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'Don’t get stuck in the cringe!': Fashion Week MN stylists urge Millennials to reclaim Y2K fashion

'The New Millennium: A Vintage Fashion Show' kicks off Fashion Week MN's Spring season.

MINNEAPOLIS — Find your best low-rise jeans, gather your butterfly clips and cake on some glitter body spray. This Sunday, early-aughts fashion will be celebrated at Fashion Week MN's kickoff show: The New Millennium, taking place at 12:30 p.m. at The Whim in Northeast Minneapolis.

Together, Twin Cities stylists Lizann Villatoro and Jalyn Anderson make up the production team Rose and Bull, the duo responsible for pulling off big, vintage fashion shows each season of Fashion Week MN. This season, though, hits close to home for Villatoro, 37, whose coming-of-age years were centered squarely on the turn of the millennium.

"I was seeing [Y2K trends] pop up and I’m like, 'Is this really gonna happen?' Yup, it’s gonna happen!" she laughed. "I remember high school was very awkward for me, and looking back at pictures, I’m like, mmm… no. I’m not gonna do it like that again."

Credit: Lizann Villatoro
Lizann Villatoro was in high school during Y2K.

Anderson, on the other hand, who was born in 1997, is excited to make these styles her own for the first time. She had sisters who were Lizann's age.

"The Millennials, they lived that in high school. So it’s nostalgic for them in that way… but then the Gen Z, they were a little bit younger, like me, they might’ve seen some siblings grow up, and think ‘I wish I could wear those clothes, I wish I could listen to that music,'" said Anderson, whose attitude is helping Villatoro embrace her teenage aesthetic and reclaim it as new.

"Not getting stuck in the cringe," Villatoro said. "Don’t get stuck in the cringe!"

So why Y2K? Villatoro and Anderson explain the decade has now passed the "retro" stage and entered "vintage".

"There’s a lot of schools of thought," Villatoro said. "But I think the overall consensus is, if it’s 20 years old, it’s vintage."

The two say look out for trends that include indulging in accessories, lots of layering, and candy-inspired pops of color.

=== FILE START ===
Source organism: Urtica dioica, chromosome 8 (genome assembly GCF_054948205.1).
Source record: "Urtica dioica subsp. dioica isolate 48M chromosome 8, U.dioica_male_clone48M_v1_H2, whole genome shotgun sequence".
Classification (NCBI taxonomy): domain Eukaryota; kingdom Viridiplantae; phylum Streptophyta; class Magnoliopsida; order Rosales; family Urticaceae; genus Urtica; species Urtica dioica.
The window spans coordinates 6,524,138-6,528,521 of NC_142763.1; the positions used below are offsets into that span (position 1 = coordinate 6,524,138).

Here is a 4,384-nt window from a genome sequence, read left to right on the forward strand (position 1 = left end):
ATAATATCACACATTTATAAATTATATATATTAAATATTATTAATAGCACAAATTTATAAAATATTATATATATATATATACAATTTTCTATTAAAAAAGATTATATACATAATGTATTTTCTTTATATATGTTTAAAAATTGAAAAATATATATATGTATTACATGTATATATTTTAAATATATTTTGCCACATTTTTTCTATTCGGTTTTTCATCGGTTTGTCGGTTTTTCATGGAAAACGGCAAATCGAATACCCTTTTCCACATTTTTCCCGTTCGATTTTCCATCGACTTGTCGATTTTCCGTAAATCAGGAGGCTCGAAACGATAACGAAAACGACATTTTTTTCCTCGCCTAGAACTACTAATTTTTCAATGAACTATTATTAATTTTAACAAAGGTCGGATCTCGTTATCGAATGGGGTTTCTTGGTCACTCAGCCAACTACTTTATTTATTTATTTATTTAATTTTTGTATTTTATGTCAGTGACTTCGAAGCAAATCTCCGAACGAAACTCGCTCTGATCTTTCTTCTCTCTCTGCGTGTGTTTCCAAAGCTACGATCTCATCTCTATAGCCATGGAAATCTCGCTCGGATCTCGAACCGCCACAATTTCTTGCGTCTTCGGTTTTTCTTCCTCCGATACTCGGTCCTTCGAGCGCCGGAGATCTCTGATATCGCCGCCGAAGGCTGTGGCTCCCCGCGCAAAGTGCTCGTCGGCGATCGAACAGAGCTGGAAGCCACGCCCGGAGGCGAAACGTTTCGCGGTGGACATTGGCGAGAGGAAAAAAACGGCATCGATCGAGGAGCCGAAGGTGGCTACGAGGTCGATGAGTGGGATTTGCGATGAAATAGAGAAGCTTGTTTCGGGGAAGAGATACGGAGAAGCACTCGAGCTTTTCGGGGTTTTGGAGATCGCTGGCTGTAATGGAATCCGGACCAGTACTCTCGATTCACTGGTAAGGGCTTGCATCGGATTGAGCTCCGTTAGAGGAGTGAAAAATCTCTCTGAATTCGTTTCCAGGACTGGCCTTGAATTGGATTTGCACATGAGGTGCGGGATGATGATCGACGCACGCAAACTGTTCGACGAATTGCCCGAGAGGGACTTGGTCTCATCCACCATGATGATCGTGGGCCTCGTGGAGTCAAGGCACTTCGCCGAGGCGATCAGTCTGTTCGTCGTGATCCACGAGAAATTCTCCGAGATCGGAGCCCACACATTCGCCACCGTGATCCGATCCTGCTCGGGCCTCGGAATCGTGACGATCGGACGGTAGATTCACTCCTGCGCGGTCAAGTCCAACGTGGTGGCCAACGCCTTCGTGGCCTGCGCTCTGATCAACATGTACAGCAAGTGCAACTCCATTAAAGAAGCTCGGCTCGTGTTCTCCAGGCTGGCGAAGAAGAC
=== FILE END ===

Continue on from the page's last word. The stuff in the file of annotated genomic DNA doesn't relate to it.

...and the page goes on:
"When you’re looking at historical fashion as a whole, the 90’s – that was a minimalist trend," Anderson said. "That’s how trends work… the pendulum just swings the opposite direction. And that’s why Y2K went really maximalist. Really glitter, in-your-face. I'm going to do the clips, I’m going to do the earrings, I’m going to do the necklace." 

But aside from relishing in the stylings of Hilary Duff's iconic "Lizzie McGuire," Anderson and Villatoro say they're excited to transcend the initial go-round of Y2K fashion by embracing body positivity.

"My generation really takes body image and really wants to be respectful of how we talk about bodies, and how we look at other people’s bodies," Anderson said. "When the older generation says, ‘Oh, low-rise jeans, I could never.’ It’s just because the body conversation was different."

Part of the way they are extending that message is by supporting Creative Kuponya, a mental health agency, through ticket sales. Jamil Stamschror-Lott, a mental health practitioner, says their goal is to bring healing to people who have historically been marginalized from a mental health care setting.

"There are certain body types that are praised, and others that are not," Stamschror-Lott said. "Our concern primarily are those who don't get valued by society. And then with that lack of value are a ton of barriers. Our objective is to do away with any sort of barrier. So we want to make sure there's representation."

Credit: KARE 11
Jamil Stamschror-Lott

If you come on Sunday, while you can feel free to bring your best 2000s fits, the team says don't feel obligated.

"For the show, we hope to inspire," Anderson said. "You don’t have to be wearing your childhood clothes. But we want to inspire you because it’s not just a vintage fashion show, where you feel like it’s very costumey. We’re adding that modern styling."

You can purchase tickets to Sunday's show here.


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